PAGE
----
This is part two of series reviewing the lessons we learned during a year building augmented reality apps and experiences. Read part one: A Year in AR: User Insights That Will Shape 2019 or part three A Year in AR: Unifying a Fractured Ecosystem.
The path that lead us here
In my previous post, I shared the user insights we developed through our direct experience launching Torch and talking to companies that are using it. These conversations not only shaped how we view the next year in AR, but they also contributed to the growth and maturation of our product. Our path through 2018 validated many of our early hypotheses about AR, but along the way we discovered that disjointed production workflows are still holding brands back. This is the story of how we got to where Torch stands today and where we are headed.
Entering 2018, Torch was focused on a cross-platform, AR and VR based prototyping app. Our early beta tests and conversations with hundreds of designers showed that no one really valued the VR part of the app, so we shifted entirely to focus on AR, and specifically, on mobile AR with a tech stack architected for maximum flexibility. Over the spring and summer, we built a native iOS version of Torch AR the design and prototyping app that established a workflow strictly on mobile devices.
We launched publicly in September, and by December we had shipped six major versions, added countless user-requested features, and begun advising a few dozen companies on how they could move beyond research mode into the experimentation and build phase of their augmented reality plans.
Reducing the cost of failure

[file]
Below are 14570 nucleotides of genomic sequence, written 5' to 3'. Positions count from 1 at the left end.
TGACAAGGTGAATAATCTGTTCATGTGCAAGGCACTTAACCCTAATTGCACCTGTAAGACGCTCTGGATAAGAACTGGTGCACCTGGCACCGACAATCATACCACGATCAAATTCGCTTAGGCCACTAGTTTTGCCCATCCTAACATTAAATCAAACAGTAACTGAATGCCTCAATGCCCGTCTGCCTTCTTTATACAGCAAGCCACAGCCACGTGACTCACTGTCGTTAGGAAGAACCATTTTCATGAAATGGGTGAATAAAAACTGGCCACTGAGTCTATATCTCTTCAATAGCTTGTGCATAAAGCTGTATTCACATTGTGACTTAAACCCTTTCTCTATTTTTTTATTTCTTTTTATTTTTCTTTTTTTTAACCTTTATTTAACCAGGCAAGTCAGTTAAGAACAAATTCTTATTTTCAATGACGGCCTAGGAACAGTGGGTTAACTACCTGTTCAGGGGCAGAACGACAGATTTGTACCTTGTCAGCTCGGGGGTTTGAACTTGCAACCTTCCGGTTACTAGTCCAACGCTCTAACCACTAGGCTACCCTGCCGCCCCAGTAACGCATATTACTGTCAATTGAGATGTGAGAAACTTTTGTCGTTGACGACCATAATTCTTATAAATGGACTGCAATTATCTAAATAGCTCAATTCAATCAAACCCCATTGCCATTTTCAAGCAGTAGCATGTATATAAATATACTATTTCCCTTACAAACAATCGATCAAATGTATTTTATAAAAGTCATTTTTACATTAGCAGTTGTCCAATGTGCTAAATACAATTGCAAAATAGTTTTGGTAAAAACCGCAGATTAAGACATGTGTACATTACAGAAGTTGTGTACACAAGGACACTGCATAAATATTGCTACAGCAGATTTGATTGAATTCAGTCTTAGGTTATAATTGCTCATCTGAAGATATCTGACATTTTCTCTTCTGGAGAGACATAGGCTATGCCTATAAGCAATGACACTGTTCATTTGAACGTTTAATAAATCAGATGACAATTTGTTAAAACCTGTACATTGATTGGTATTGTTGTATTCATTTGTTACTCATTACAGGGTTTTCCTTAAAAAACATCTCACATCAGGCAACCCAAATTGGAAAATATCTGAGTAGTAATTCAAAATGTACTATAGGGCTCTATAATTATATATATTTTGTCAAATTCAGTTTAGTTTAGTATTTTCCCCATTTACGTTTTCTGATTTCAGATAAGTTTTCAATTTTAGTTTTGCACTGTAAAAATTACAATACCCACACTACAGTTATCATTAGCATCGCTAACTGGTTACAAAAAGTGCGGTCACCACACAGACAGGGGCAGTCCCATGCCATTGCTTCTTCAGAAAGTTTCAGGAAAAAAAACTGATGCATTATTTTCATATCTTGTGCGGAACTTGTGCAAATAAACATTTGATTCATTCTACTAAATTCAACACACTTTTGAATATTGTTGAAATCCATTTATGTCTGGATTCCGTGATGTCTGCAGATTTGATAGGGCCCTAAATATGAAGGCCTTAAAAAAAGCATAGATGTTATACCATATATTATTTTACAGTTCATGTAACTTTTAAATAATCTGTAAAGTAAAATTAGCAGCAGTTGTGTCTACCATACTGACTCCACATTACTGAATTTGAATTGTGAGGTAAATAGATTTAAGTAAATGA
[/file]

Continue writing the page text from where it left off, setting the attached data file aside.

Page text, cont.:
The time investment needed even to start testing in augmented reality, and 3D in general, is far too great. We started Torch with a working thesis that lowering the cost of iteration in 3D would free people to explore, discover, test, and ultimately find valuable use cases.
On the one hand, we accomplished our goal. With Torch AR, someone with no prior experience can build an AR experience quickly at virtually no cost as compared to existing methods. Feedback from UX designers confirming this thesis has been overwhelming. Things are getting built with Torch that otherwise wouldn’t get built. Pitches are happening that would never have happened before.
However, our original thesis also depended on the assumption that people have great ideas just waiting to be realized in AR but the engineering requirements were keeping them from doing so. It turns out most people could barely conceive of what it means to design in 3D let alone picture a what problem AR solves. That doesn’t mean people didn’t have ideas. There has been a ton of speculation about what would make compelling mobile AR use cases. It’s just that, like predictions posts, most of it was untested with actual users–because testing ideas by building prototypes is just too darn expensive.
Does it belong in AR?
Along with our community, we learned that a lot of the AR use cases people had previously speculated on just didn’t make sense. The worst use cases we found use AR for the sake of being different without adding value to the end user. If you can’t honestly answer “yes” to the question, “Is the user’s experience in some way improved by AR?” then it’s probably a bad idea.
And yet, people rarely asked that question. Take for example a quick start guide for a physical product. Just taking what would have been printed on a piece of paper and sticking it in 3D, and requiring an app to view it, is a worse experience than just giving the user a piece of paper in the product package.
Promising use cases
The unique and compelling aspects of augmented reality are bringing relevant, interactive data into the physical world and giving it a dynamic user interface. For complex or nuanced work a quick start guide starts to become very interesting. When we are using 3D to illustrate complex ideas not easily represented in static print or using contextual awareness to give more relevant information, then we are doing things that would be nearly impossible any other way. To become a viable use case for AR, the solution must consider the user’s pains in relation to the complexity of the process.